Red Snow Parent Guide
A profound movie about war, culture and the will to survive.
Parent Movie Review
Dylan Nadazeau (Asivak Koostachin) is a Gwinch’in member of the Canadian Armed Forces, on deployment in Afghanistan. When his unit is betrayed and ambushed by the Taliban, Dylan is accused of being a spy - the Taliban fighters think the Gwich’in writing in his notebook is a secret code. Kept in confinement, Dylan finds himself dwelling on his upbringing in the Northwest Territories.
Though brief and straightforward, Red Snow is a movie that forces us to think. There is no avoiding the questions about Canada’s treatment of Aboriginal peoples, the justifications for military interventions on foreign soil, and our attitudes towards mental illness. While this makes for very worthwhile watching, it also makes for a somewhat difficult experience, which I would argue is a good thing. While I definitely love a good popcorn movie, I believe it’s important to consume media that poses serious questions.
The acting is phenomenal, especially since none of the cast play to easy stereotypes which are so common in war movies. Not that the actors make the Taliban sympathetic (which would take some doing), but they remind us that, like any terrorist organization, it is composed of individuals with varied personalities. Some are more relatable than others, even if they are equally involved in terrorism.
Especially engaging is Aman, played by Shafin Karim, the unfortunate schoolteacher compelled to act as an army translator to save his family. Aman’s interactions with Dylan are particularly valuable in the storyline, as they bring different aspects of Dylan’s character into sharper relief.
Red Snow is not rated by the MPAA, but its dozen-plus sexual expletives will certainly earn it a Restricted rating. That said, other content concerns are minimal. The violence is some of the mildest I’ve seen in a modern war movie, and there is no depiction of sex, drugs, or alcohol. It’s not often you find a film this rewarding with so few content concerns.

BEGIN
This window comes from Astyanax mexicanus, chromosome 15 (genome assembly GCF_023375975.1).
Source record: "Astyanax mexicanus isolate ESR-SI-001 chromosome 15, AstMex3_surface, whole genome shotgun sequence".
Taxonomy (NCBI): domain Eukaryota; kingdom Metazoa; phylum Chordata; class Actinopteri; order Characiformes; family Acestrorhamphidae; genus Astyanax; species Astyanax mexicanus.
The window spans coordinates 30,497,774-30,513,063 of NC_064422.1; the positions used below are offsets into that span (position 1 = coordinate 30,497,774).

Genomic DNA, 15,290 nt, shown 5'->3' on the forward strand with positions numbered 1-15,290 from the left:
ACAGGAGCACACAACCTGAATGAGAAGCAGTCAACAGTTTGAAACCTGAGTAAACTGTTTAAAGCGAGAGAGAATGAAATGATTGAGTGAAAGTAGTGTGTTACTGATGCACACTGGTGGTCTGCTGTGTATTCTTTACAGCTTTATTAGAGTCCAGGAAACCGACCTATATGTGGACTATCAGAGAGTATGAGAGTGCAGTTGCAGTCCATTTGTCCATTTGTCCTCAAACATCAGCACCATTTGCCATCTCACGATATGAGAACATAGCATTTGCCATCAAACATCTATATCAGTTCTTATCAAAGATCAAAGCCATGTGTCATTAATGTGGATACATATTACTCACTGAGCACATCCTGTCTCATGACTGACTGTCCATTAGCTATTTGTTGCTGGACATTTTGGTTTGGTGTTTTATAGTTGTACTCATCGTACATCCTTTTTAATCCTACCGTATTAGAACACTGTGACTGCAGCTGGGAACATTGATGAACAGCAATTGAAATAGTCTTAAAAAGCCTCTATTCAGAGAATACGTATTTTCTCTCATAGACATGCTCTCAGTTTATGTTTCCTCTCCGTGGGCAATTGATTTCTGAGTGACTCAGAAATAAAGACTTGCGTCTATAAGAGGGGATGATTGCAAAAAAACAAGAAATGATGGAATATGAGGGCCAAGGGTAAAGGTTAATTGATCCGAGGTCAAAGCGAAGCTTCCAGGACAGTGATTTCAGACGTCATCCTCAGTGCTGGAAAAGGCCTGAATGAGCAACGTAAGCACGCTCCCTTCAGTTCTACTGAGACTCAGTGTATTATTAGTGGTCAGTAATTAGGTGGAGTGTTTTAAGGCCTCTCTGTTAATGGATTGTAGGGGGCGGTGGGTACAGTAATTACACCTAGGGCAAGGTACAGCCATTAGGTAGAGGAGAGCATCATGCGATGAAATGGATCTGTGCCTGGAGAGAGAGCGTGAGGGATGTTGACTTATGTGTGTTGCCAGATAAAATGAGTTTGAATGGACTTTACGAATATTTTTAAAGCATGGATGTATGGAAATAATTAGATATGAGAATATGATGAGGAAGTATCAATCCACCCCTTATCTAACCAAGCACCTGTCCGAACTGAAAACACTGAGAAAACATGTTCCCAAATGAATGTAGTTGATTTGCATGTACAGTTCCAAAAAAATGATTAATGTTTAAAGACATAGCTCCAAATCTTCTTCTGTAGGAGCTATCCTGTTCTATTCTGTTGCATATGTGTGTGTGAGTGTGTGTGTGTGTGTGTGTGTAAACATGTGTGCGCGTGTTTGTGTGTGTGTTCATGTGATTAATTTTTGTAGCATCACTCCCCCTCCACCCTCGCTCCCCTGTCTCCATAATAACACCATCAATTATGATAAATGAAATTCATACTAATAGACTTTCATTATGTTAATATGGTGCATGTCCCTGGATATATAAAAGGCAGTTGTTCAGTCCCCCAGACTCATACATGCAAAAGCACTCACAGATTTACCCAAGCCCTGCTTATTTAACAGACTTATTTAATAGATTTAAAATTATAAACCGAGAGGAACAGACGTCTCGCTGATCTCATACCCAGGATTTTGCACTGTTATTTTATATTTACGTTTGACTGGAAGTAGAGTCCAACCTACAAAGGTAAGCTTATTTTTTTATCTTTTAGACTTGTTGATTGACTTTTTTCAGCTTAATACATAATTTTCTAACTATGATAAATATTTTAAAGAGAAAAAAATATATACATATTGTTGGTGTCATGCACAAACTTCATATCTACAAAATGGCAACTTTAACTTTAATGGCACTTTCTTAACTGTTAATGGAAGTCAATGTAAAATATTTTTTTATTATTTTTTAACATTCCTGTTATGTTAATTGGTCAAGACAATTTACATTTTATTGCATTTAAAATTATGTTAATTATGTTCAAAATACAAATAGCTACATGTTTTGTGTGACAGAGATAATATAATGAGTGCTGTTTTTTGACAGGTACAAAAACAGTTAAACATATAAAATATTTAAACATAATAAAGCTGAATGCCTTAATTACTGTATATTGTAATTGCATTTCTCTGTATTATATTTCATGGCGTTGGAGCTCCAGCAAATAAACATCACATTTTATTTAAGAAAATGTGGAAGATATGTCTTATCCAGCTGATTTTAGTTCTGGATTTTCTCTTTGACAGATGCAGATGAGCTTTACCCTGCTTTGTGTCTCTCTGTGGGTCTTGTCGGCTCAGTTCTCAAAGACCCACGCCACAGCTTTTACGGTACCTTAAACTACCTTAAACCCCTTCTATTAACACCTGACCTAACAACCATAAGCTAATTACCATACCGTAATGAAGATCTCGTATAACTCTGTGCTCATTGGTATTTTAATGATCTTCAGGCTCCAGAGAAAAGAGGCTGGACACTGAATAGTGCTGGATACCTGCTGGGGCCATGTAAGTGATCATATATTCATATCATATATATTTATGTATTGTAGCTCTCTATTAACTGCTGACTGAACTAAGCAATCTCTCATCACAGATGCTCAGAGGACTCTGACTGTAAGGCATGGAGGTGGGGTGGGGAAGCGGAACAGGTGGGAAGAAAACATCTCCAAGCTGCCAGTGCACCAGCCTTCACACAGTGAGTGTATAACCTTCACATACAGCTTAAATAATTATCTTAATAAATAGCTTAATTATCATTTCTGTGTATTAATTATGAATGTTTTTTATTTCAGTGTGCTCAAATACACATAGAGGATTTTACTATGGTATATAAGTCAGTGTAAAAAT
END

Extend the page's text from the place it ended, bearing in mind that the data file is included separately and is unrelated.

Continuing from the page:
It’s a shame Red Snow seems to be stuck on the Film Festival circuit with no broad release as yet. It’s a touching story, well written and well acted, with profound questions inherent in the plot, setting, and characters. It is also charmingly unpretentious, avoiding the tedious self-importance that can plague thoughtful films. This would be an excellent film for high-school aged students, either recreationally or in a classroom environment. It’s hard to get better education out of a movie in just an hour and a half.Directed by Marie Clements. Starring Asivak Koostachin, Mozhdah Jamalzadah, and Miika Bryce Whiskeyjack. Running time: 100 minutes. Theatrical release November 4, 2019. Updated January 23, 2020
Watch the trailer for Red Snow
Rating & Content Info
Violence: Multiple individuals are shot, on two occasions with large amounts of blood. An individual commits suicide, largely off-screen but with some blood shown. A bear caught in a trap is killed. Two people are stabbed.
Sexual Content: There are several brief and non-specific references to sex.
Profanity: There are thirteen uses of extreme profanity, and a handful of moderate and mild profanities.
Alcohol / Drug Use: A number of unnamed background characters are shown with alcohol.
Page last updated January 23, 2020
Red Snow Parents' Guide
Dylan has had a difficult life in the Northwest Territories, and things aren’t any easier in Afghanistan. What advantages does he have which allow him to succeed? If one of the white members of his unit had been captured instead, do you think he would have been treated differently? How come?
Aman finds himself caught between combatants in a dangerous war, and soon his family is on the line. What would you have done in his place? Do you think Aman is a traitor?
Khatira is especially vulnerable under Taliban rule due to her education. Why is that? Why are educated women seen as a threat in some parts of the world? What advantages come to societies where women are highly educated?
Learn more about girls’ education in Afghanistan:
Human Rights Watch: Afghanistan: Girls Struggle for an Education
Unicef: Afghanistan: Education
Learn about the benefits of educating women
Central Asia Institute: Top 10 Reasons to Support Girls’ Education
Wikipedia: Socioeconomic impact of female education
There are several suicides in the film, reflecting the high suicide rate in Canada’s northern indigenous communities. What are the causes of this crisis? What steps have been taken by Federal and Territorial governments to stop the problem? What stands in the way of further progress?
Learn more about the suicide crisis in Canada’s North:
Centre for Suicide Prevention: Canada’s Indigenous Communities and Suicide
The Atlantic: The Suicide Emergency Among Canada’s First Nations
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Living under Taliban rule posed grave challenges for the people of Afghanistan – especially women and girl. In The Breadwinner, a young girl cuts off her hair and passes as a boy so she can put food on her family’s table.